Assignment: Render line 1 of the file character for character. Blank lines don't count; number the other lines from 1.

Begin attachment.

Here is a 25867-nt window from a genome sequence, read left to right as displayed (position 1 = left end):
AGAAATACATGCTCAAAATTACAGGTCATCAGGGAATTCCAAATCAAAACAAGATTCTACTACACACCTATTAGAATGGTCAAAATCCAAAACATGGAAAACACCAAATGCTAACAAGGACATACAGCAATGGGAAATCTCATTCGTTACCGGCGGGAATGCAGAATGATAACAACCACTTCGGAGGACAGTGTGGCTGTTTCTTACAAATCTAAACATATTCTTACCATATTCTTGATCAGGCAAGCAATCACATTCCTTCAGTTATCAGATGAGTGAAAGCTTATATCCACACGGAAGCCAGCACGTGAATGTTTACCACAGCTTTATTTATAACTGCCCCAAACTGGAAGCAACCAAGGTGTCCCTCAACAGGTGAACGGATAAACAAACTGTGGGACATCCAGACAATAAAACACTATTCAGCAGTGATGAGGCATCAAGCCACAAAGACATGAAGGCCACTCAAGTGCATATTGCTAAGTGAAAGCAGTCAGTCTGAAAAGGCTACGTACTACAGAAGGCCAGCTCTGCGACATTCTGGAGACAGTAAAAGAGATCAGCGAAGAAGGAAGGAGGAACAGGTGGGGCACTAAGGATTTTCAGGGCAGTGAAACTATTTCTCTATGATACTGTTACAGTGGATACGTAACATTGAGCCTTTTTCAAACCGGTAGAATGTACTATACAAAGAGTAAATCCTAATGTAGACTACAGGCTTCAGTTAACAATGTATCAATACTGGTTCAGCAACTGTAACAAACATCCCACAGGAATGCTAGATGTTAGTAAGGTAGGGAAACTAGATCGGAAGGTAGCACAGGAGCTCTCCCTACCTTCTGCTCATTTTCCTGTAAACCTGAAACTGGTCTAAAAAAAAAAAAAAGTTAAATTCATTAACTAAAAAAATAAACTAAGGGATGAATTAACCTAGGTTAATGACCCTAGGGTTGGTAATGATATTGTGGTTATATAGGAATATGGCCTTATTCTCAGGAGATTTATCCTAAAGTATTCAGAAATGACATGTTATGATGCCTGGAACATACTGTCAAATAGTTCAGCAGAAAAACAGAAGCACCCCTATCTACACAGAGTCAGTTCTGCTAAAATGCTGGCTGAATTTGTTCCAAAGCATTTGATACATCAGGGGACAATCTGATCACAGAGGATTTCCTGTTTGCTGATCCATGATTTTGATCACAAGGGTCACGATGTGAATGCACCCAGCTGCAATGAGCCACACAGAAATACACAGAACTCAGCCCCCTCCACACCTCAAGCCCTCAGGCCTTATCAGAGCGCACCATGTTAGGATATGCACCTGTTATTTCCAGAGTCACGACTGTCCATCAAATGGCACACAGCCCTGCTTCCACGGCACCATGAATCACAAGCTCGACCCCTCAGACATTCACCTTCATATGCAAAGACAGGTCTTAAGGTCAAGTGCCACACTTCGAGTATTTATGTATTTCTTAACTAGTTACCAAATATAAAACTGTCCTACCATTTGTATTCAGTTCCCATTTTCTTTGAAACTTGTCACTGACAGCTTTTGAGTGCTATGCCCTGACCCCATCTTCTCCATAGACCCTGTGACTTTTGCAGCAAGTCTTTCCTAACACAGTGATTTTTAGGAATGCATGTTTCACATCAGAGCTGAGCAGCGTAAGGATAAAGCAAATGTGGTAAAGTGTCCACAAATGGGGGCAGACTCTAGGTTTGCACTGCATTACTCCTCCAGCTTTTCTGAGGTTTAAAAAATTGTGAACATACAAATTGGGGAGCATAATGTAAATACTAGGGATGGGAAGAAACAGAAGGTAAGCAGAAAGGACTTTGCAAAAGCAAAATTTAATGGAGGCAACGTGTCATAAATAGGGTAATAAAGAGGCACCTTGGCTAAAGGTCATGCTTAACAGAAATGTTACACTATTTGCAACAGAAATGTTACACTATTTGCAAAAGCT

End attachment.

Here is a 25867-nt window from a genome sequence, read left to right as displayed (position 1 = left end):